SEC to Add Staff as It Ramps Up Anti-Crypto Scam Efforts

The U.S. securities regulator plans to hire another 20 people to police coin offerings, non-fungible tokens and decentralized finance.

AccessTimeIconMay 3, 2022 at 9:30 a.m. UTC
Updated May 11, 2023 at 5:07 p.m. UTC

The U.S. Securities and Exchange Commission (SEC) is hiring another 20 enforcement staff for the unit that protects investors from crypto scams and cyberthreats.

  • With the additions, the number of staff dedicated to probing securities law violations in fields like coin offerings, lending, non-fungible tokens (NFTs) and decentralized finance (DeFi) is 50.
  • Since 2017, the unit has brought more than 80 enforcement actions for fraudulent and unregistered offerings, with monetary relief totaling more than $2 billion.
  • SEC Chairman Gary Gensler has previously hit exchanges like Coinbase (COIN) for not registering with regulators when they offer security-like tokens. In September, he said the new area of responsibility would require "a lot more people" at the agency.
  • Recent SEC proposals have indicated it could extend enforcement action to DeFi, which poses new regulatory risks. There are also reports that the agency is looking into whether NFTs should fall under its responsibility.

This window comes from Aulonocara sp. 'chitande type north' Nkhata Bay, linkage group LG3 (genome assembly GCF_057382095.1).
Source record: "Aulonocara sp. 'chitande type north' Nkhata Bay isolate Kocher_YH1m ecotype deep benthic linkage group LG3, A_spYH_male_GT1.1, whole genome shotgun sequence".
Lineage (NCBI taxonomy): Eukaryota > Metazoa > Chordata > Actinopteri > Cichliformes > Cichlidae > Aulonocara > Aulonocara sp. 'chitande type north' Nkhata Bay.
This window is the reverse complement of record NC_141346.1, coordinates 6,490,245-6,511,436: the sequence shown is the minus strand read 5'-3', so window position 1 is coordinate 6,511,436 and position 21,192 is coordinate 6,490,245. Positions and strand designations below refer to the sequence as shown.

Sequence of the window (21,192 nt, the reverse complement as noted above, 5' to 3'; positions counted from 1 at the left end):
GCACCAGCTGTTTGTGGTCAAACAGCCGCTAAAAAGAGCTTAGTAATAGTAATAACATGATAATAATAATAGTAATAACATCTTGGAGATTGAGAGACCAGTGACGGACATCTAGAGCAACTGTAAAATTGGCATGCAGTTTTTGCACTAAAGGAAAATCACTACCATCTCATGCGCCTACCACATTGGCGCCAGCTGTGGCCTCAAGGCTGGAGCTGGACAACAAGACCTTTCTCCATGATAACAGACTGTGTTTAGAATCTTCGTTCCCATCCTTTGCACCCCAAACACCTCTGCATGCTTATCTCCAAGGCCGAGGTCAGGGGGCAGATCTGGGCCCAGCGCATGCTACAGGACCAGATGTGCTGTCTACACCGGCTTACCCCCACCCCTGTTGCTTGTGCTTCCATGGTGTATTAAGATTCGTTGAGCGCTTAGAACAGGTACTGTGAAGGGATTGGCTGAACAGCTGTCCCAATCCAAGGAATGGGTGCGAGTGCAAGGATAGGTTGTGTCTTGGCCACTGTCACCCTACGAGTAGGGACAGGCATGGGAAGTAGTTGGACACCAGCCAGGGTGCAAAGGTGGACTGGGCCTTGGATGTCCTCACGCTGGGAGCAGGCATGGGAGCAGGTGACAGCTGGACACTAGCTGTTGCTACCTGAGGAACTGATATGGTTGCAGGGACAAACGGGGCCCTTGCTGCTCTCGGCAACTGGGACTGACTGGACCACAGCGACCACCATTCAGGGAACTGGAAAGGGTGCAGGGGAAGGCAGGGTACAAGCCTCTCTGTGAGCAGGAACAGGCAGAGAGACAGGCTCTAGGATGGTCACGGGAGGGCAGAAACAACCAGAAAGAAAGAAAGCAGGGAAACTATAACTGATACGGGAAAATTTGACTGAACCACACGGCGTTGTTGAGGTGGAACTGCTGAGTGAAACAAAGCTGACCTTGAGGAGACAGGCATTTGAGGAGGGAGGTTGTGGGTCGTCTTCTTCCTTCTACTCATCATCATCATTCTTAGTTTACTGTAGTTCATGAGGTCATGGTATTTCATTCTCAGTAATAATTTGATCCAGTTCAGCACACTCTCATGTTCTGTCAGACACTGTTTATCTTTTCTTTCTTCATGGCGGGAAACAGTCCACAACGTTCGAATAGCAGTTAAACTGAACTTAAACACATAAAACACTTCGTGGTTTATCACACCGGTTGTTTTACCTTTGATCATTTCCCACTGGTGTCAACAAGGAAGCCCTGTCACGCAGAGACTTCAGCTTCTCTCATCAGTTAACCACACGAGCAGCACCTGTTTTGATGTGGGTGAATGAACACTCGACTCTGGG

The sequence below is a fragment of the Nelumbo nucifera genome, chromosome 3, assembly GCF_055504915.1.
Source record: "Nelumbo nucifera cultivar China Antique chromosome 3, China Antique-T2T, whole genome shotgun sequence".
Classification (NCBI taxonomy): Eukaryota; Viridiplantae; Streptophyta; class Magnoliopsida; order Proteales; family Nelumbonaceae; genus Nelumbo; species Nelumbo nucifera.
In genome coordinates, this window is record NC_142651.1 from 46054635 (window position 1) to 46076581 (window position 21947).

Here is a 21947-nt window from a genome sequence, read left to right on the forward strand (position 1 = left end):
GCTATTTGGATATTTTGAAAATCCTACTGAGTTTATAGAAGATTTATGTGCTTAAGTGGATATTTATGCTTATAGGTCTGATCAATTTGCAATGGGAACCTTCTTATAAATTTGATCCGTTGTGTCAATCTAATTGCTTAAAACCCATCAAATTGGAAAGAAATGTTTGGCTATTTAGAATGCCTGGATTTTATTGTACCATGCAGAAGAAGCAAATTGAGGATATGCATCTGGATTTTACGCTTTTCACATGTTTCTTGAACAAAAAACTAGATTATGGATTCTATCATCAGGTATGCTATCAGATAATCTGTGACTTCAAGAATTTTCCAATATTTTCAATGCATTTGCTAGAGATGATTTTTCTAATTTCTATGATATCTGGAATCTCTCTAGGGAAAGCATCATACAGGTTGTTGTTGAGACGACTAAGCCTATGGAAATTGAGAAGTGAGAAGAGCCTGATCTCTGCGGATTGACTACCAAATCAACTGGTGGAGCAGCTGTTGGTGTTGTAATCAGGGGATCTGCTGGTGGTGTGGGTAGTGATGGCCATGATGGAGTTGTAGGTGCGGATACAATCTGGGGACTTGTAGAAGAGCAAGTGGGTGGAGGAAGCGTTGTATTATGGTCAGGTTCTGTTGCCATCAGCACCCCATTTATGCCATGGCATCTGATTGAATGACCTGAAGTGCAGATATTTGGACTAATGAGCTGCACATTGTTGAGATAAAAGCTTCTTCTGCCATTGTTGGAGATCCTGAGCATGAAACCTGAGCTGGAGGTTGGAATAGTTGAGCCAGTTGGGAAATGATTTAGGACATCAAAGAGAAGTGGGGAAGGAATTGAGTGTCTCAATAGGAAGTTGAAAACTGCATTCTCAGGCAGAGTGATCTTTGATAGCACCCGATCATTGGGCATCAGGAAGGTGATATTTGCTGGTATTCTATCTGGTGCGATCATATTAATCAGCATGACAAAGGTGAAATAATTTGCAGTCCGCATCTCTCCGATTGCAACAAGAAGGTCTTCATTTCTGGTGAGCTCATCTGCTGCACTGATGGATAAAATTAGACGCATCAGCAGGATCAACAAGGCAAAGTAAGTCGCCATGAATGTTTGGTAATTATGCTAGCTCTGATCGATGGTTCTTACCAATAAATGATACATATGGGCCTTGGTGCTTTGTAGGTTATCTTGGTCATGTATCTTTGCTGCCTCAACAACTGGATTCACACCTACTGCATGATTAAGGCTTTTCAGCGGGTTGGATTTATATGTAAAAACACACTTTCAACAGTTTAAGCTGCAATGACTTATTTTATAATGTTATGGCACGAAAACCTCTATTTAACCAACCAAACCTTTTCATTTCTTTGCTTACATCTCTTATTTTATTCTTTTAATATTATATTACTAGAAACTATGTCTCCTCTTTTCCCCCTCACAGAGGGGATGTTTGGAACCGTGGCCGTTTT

• The SEC polices those offering securities for sale, as well as those who advise on or broker trades, to make sure they are open and honest with clients. It says its enforcement actions in conventional markets mean hundreds of millions of dollars are returned to wronged investors each year.

UPDATE (May 3, 10:07 UTC): Adds background, details starting in third bullet point.


Please note that our privacy policy, terms of use, cookies, and do not sell my personal information has been updated.

CoinDesk is an award-winning media outlet that covers the cryptocurrency industry. Its journalists abide by a strict set of editorial policies. In November 2023, CoinDesk was acquired by the Bullish group, owner of Bullish, a regulated, digital assets exchange. The Bullish group is majority-owned by; both companies have interests in a variety of blockchain and digital asset businesses and significant holdings of digital assets, including bitcoin. CoinDesk operates as an independent subsidiary with an editorial committee to protect journalistic independence. CoinDesk employees, including journalists, may receive options in the Bullish group as part of their compensation.

Jack Schickler

Jack Schickler was a CoinDesk reporter focused on crypto regulations, based in Brussels, Belgium. He doesn’t own any crypto.